The Year of Darwin Dawns
Regis NicollRegis Nicoll's weblog
- 2007 Mar 21
According to this article, 2009 will be the year of Charles Darwin. In honor of his two hundredth birthday and the 150th anniversary of his revolutionary publication, Origin of Species, the U.K.'s Open University and the Royal Society will be organizing a global hands-on experience for all ages, called Evolution Megalab. What the organizers have in mind is this:
"From Darwin’s birthday on February 12th to the Origin’s anniversary on November 24th there will be an unequalled spate of high-profile broadcasting and public events throughout the world. There will be public interest in every area of Darwin’s life, his science and his world. A central feature of Darwin’s genius was has ability to see evolutionary processes operating within commonplace observations of natural history. The aim of the Evolution Megalab is to show the public, of all ages from schoolchildren to grandparents, that thanks to Darwin’s illuminating insight, they too can see evolution at work in the natural world around them."
“They too can see evolution at work in the natural world around them?” But how are all these eager folk going to “see” something in a year’s time that takes untold millennia to accomplish? The organizers continue…
"The most accessible example of the science arising from this perception of evolution is provided by research on banded snails in the genus Cepaea…[which] occur through many parts of the UK and continental Europe and in most populations display easily seen [variation] in shell colour and banding….We now also know that there are correlations with temperature and latitude that indicate that snail behaviour and shell morph are also locally adapted to climate, together with many patterns of geographic variation which have not yet successfully been explained in terms of natural selection…[We hope to] motivate the general public to participate and also illustrate the on-going nature of natural selection."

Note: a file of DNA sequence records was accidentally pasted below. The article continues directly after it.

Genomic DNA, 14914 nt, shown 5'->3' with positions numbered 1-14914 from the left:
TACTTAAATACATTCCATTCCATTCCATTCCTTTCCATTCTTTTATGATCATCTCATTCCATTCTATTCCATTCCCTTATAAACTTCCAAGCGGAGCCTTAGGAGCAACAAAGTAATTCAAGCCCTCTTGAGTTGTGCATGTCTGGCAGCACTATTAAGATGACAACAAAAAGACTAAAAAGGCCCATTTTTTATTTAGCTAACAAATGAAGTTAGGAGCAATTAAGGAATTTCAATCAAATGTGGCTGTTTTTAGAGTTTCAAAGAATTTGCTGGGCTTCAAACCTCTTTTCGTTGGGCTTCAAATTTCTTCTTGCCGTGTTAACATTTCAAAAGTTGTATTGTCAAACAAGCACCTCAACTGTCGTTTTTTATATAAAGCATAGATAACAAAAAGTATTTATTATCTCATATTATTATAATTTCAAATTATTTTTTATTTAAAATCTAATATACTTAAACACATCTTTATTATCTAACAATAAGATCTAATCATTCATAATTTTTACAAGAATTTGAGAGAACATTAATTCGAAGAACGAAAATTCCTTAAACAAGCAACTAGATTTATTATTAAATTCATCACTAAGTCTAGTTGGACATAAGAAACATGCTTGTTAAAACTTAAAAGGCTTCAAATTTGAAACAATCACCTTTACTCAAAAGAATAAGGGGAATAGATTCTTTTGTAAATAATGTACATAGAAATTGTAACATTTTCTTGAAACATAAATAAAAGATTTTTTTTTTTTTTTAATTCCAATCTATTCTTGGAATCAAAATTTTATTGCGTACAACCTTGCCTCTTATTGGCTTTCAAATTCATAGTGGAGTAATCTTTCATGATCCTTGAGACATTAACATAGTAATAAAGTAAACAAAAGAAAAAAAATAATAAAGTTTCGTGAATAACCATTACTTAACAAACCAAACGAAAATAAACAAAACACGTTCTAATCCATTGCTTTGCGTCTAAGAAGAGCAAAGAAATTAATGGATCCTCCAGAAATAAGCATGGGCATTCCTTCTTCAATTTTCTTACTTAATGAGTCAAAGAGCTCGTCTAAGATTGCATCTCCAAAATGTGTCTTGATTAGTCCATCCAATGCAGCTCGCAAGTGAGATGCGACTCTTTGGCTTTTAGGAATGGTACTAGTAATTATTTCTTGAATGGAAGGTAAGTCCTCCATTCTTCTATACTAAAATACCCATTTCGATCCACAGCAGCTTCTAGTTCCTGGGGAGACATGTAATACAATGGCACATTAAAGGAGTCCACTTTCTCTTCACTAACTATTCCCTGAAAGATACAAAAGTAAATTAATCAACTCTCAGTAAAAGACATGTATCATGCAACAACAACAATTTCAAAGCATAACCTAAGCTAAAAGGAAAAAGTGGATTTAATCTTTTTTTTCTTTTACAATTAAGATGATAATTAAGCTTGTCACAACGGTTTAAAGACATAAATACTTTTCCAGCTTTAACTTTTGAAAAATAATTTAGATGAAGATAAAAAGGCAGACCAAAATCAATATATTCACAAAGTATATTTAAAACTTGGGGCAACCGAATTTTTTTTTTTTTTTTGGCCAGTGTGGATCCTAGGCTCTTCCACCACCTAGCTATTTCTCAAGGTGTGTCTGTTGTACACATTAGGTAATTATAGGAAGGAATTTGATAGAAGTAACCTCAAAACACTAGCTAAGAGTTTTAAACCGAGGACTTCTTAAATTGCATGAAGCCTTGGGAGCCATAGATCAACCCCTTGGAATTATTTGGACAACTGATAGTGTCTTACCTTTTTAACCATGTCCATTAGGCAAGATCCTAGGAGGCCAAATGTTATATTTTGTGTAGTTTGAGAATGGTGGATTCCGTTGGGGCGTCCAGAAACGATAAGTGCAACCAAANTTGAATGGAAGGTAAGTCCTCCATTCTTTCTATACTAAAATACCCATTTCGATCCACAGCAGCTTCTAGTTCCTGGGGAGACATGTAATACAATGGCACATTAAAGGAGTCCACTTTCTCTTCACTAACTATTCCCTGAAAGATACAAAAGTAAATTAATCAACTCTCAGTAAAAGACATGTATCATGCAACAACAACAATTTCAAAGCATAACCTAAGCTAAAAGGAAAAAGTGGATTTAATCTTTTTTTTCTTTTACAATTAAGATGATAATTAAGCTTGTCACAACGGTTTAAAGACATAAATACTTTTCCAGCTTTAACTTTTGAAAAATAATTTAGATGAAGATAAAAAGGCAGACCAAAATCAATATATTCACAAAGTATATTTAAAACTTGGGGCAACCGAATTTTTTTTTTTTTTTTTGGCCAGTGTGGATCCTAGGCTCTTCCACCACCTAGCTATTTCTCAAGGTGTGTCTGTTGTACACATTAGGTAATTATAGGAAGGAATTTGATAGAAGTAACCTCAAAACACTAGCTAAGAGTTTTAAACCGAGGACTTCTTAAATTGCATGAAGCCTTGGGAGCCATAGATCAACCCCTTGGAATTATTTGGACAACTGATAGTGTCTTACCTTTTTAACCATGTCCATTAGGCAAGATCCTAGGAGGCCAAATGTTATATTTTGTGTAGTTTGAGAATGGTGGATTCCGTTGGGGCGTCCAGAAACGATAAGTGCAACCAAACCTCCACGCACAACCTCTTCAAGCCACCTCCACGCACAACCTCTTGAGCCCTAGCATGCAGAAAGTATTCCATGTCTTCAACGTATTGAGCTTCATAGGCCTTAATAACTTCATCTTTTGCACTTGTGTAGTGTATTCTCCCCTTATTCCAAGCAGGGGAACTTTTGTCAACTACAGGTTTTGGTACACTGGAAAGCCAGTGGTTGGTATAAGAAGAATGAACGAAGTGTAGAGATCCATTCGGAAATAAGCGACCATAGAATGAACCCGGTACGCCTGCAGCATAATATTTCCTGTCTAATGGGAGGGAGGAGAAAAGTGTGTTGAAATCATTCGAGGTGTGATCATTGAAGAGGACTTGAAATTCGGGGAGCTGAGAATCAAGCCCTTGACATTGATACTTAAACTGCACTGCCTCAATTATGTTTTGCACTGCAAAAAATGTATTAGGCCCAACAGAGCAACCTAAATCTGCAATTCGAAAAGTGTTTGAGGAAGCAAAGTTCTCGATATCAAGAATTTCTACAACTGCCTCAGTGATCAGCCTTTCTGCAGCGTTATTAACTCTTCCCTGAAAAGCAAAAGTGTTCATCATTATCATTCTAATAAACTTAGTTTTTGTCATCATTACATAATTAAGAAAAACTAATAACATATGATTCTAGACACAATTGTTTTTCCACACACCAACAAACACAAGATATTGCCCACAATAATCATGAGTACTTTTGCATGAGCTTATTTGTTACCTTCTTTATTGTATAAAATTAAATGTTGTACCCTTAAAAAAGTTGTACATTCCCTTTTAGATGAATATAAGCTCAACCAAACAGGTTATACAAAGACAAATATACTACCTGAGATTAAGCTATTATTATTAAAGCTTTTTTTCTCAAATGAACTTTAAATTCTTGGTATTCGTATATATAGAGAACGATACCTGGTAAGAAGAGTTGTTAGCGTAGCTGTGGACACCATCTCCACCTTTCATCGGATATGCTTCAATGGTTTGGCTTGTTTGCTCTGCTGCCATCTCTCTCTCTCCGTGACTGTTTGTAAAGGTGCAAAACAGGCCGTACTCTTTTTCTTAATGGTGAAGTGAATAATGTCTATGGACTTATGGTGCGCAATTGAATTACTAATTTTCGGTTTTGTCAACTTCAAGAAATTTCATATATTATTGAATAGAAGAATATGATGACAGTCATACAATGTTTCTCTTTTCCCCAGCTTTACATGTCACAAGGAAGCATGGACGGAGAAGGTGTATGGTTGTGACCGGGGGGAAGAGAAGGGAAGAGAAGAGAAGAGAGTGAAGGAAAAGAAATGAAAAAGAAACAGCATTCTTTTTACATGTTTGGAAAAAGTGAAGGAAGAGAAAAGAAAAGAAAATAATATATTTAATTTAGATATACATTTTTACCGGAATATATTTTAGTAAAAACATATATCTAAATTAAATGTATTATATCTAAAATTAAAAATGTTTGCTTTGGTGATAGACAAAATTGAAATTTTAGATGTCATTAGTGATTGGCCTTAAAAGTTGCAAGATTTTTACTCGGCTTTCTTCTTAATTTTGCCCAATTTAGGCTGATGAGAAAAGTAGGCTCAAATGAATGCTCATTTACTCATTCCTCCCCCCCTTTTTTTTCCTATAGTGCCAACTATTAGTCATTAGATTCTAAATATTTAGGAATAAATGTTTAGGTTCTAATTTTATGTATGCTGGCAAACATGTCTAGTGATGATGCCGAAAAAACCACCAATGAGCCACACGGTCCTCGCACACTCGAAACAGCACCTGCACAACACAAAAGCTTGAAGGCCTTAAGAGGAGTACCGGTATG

Ahhh! I see. This will be an opportunity for the public to witness “natural selection," not evolution. No serious person denies that species undergo natural selection, small adaptations to the environment through random genetic variation, but that’s not what is commonly understood by the term “evolution”—the gradual morphing into an entirely different species over eons.
So despite the hubbub, all that grannies and their grandkids can expect to see is what they could readily observe in their back yards—small, non-directional changes driven by environmental variations. For those hoping to garner a Nobel by filling in the gaps of the evolutionary tree, it's back to Animal Planet. And for the promoters of this project, in the interests of "truth in advertising," I suggest they change the name to Natural Selection MiniLab.
(What do you think about the year of Darwin and Evolution Megalab? Post your toughts here.)